A little update on a few things:
- Novel #1, which used to be called The Longest Winter of Holly Walker, has a shiny new name. At least for the moment. The spine of the novel keeps eluding me, but it’s become clear the character who I thought was the protagonist cannot carry the story herself. Will it be a problem that the thrust of the story is told through several pairs of eyes? Maybe. But I think the way I’m telling this story is integral to the novel, and I can’t force it into being what it isn’t. It’s an ensemble piece with several strong characters. If it doesn’t work, then it doesn’t work. I’ve gotten some excellent advice from recent readers, and I’m working to incorporate their feedback into the latest revisions.
- Novel #2 is really a mess. I understand why it’s a mess, but it’s a mess nevertheless. I started #2 as a way to keep myself distracted while I awaited feedback from revisions of #1. Now I fully expect a first draft to be awful, but I’m only halfway through the first draft, and its already 100,000 words. That’s 100,000 words of awfulness—which I could accept, if I knew that I could start revising now, but, as I say, I have another 100,000 words to go before I can even begin to re-write. So I’m stuck in this awful place for a long time more, and I don’t know how long my patience is going to hold out. The novel moves around in time and depends on an important historical event, and my lack of knowledge about the period is really a problem. I did do some research before I started, but clearly not enough. I figured that I would go back later and fill in the context, but now I see that without the proper context it’s an empty shell. Of course, I could stop writing and do more research, but I’m afraid that if I get wrapped up in research, it will be too tempting and I’ll get lost in it. So I’ve decided that what I have to do is just grin and bear it, know that this is bad, and hope that in revision, I can fill in and re-write what needs to be taken care of.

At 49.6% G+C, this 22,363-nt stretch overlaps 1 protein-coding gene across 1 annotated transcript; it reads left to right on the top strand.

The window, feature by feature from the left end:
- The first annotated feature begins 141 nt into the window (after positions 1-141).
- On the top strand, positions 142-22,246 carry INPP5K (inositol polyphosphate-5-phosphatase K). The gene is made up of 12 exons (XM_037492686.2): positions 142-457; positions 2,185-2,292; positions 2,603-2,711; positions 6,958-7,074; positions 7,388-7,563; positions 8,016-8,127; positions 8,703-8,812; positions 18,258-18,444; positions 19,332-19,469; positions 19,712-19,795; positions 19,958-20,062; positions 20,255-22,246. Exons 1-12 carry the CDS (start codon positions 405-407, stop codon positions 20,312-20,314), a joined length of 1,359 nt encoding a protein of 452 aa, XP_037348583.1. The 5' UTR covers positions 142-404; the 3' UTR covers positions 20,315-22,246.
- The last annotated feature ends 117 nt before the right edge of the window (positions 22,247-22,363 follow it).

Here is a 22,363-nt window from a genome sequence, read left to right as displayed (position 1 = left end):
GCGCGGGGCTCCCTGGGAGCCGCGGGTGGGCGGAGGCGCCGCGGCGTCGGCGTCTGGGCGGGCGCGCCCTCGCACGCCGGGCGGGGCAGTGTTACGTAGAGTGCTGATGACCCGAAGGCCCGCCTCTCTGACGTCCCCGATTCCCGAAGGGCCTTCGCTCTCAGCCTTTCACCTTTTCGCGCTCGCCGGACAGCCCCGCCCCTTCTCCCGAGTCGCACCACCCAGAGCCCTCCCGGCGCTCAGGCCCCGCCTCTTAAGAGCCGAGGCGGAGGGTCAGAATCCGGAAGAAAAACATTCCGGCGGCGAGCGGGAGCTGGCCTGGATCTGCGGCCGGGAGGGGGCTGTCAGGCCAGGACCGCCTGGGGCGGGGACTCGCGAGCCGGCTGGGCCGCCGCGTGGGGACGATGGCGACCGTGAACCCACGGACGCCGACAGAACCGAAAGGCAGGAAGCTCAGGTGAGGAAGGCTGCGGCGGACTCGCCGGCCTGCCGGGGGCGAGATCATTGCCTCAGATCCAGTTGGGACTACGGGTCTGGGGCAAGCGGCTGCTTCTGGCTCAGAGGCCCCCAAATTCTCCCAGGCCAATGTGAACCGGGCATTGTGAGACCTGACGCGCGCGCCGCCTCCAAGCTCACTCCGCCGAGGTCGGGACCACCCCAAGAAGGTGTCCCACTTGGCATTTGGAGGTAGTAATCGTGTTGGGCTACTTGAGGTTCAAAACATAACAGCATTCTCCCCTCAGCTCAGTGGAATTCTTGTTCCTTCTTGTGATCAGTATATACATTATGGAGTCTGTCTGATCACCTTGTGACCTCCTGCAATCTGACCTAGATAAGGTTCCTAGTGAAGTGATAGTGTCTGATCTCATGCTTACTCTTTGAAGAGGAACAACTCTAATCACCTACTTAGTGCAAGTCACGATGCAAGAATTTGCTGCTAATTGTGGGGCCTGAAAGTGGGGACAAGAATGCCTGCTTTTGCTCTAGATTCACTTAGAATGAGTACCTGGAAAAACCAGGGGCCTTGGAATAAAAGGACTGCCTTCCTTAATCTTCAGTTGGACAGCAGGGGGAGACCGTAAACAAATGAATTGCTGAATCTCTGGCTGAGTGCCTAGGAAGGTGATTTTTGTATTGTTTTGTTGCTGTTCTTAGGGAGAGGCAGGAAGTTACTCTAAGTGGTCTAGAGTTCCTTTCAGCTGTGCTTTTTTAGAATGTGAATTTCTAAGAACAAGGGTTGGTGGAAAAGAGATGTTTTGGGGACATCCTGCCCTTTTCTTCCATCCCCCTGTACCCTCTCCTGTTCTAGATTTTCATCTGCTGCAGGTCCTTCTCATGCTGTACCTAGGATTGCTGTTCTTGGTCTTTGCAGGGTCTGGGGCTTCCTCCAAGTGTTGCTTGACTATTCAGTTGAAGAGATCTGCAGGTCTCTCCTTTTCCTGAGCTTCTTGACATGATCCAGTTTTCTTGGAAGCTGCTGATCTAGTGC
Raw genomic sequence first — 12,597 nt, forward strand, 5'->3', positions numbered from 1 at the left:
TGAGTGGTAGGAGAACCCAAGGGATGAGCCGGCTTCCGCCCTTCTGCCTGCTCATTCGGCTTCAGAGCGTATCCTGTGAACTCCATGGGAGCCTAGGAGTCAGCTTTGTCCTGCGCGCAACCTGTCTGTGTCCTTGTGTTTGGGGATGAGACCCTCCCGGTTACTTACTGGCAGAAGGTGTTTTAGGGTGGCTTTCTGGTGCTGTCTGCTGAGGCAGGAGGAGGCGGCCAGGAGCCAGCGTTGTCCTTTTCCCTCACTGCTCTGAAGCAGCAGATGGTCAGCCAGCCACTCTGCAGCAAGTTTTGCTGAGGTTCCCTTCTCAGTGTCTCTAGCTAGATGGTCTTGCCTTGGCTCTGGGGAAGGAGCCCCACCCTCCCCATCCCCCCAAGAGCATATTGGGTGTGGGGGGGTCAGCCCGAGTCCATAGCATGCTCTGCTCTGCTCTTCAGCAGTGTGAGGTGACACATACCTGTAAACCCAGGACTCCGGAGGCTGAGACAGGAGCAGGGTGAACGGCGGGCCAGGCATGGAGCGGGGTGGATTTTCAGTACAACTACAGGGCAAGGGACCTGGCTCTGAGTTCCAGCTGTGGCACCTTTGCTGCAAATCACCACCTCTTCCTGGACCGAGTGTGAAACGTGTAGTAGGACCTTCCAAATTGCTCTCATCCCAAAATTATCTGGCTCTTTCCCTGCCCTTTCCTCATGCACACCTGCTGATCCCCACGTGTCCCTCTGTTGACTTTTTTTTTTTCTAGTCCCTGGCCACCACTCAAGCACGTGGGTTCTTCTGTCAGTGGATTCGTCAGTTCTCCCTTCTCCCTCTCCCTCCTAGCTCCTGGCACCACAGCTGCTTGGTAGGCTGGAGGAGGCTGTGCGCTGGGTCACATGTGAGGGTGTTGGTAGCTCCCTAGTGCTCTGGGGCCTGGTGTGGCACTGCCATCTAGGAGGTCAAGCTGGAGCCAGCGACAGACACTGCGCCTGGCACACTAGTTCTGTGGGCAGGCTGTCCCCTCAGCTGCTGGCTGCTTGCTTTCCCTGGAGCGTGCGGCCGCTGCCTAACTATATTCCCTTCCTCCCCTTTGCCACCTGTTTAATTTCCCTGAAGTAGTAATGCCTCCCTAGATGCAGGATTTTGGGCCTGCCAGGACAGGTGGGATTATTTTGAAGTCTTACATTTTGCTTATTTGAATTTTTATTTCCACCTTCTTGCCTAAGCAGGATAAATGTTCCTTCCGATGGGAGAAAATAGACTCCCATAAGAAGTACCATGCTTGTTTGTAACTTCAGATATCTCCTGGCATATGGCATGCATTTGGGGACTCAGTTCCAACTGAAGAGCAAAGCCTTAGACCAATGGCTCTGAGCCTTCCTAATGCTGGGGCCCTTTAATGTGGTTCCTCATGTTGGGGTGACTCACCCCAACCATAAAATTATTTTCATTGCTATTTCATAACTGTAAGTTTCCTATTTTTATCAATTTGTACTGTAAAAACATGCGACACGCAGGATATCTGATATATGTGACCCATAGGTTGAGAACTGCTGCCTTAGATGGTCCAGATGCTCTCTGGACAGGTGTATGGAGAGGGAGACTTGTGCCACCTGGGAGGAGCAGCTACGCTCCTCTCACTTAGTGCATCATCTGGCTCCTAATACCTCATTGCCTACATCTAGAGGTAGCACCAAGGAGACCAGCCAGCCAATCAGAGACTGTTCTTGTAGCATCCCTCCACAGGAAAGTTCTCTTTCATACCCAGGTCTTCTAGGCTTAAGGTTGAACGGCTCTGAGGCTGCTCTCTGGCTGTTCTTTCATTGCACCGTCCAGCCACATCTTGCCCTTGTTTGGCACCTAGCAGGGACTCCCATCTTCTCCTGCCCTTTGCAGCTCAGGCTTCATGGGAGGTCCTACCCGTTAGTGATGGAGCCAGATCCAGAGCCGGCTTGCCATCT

- I wrote last week about Steve Brundage’s Rubik’s Cube effects. I’ve been going through his material and I can now reliably solve any mixed Rubik’s Cube in under six minutes. So having achieved that, I have moved on to Steve’s second DVD where he talks about his magic effects. The key sleights involved are one-handed, and while not difficult, they do need careful placement and analysis initially, and then a lot of repetition to get it into muscle memory. To me, it’s a lot like learning a coin sleight such as a Tenkai pinch or a coin roll. You have to train the muscles of your hand and your fingers to do things which they have not done before. So I’m at the repetition/muscle memory stage now.
- Sunday I posted the rules to my first ever CONTEST! Win cool prizes! I’m keeping the contest open for the next week or two, so don’t be shy, send in an entry!